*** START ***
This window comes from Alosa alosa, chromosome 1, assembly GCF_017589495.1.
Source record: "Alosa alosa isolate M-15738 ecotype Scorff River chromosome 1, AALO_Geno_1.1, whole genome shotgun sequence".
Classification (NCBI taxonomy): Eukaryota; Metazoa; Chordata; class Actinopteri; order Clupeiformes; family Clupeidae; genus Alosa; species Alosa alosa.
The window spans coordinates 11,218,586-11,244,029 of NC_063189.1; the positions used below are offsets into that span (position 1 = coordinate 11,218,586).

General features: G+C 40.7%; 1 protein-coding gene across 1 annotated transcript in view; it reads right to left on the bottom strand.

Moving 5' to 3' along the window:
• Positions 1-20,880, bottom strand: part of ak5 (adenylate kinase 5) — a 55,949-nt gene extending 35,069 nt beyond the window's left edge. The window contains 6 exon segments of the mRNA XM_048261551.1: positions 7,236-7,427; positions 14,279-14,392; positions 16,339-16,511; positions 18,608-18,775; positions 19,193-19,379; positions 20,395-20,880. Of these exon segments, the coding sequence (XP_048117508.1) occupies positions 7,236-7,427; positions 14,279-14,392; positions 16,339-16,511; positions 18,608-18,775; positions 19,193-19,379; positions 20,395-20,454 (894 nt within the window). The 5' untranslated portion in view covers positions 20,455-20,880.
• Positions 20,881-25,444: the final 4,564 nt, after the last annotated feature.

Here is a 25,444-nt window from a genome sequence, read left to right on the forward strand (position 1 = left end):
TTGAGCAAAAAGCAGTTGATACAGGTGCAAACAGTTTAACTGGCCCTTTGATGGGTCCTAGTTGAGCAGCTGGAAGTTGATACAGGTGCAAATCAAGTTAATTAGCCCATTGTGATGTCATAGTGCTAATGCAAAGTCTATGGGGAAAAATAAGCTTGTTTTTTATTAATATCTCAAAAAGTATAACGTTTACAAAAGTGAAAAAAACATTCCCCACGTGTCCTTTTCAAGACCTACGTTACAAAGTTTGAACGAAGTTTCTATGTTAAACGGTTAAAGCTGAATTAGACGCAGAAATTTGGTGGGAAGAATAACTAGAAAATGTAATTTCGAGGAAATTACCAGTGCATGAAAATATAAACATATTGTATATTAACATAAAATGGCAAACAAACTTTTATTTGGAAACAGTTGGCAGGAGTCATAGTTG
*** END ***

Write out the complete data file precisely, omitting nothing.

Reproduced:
This window comes from Alosa alosa, chromosome 1, assembly GCF_017589495.1.
Source record: "Alosa alosa isolate M-15738 ecotype Scorff River chromosome 1, AALO_Geno_1.1, whole genome shotgun sequence".
Classification (NCBI taxonomy): Eukaryota; Metazoa; Chordata; class Actinopteri; order Clupeiformes; family Clupeidae; genus Alosa; species Alosa alosa.
The window spans coordinates 11,218,586-11,244,029 of NC_063189.1; the positions used below are offsets into that span (position 1 = coordinate 11,218,586).

General features: G+C 40.7%; 1 protein-coding gene across 1 annotated transcript in view; it reads right to left on the bottom strand.

Moving 5' to 3' along the window:
• Positions 1-20,880, bottom strand: part of ak5 (adenylate kinase 5) — a 55,949-nt gene extending 35,069 nt beyond the window's left edge. The window contains 6 exon segments of the mRNA XM_048261551.1: positions 7,236-7,427; positions 14,279-14,392; positions 16,339-16,511; positions 18,608-18,775; positions 19,193-19,379; positions 20,395-20,880. Of these exon segments, the coding sequence (XP_048117508.1) occupies positions 7,236-7,427; positions 14,279-14,392; positions 16,339-16,511; positions 18,608-18,775; positions 19,193-19,379; positions 20,395-20,454 (894 nt within the window). The 5' untranslated portion in view covers positions 20,455-20,880.
• Positions 20,881-25,444: the final 4,564 nt, after the last annotated feature.

Here is a 25,444-nt window from a genome sequence, read left to right on the forward strand (position 1 = left end):
TTGAGCAAAAAGCAGTTGATACAGGTGCAAACAGTTTAACTGGCCCTTTGATGGGTCCTAGTTGAGCAGCTGGAAGTTGATACAGGTGCAAATCAAGTTAATTAGCCCATTGTGATGTCATAGTGCTAATGCAAAGTCTATGGGGAAAAATAAGCTTGTTTTTTATTAATATCTCAAAAAGTATAACGTTTACAAAAGTGAAAAAAACATTCCCCACGTGTCCTTTTCAAGACCTACGTTACAAAGTTTGAACGAAGTTTCTATGTTAAACGGTTAAAGCTGAATTAGACGCAGAAATTTGGTGGGAAGAATAACTAGAAAATGTAATTTCGAGGAAATTACCAGTGCATGAAAATATAAACATATTGTATATTAACATAAAATGGCAAACAAACTTTTATTTGGAAACAGTTGGCAGGAGTCATAGTTG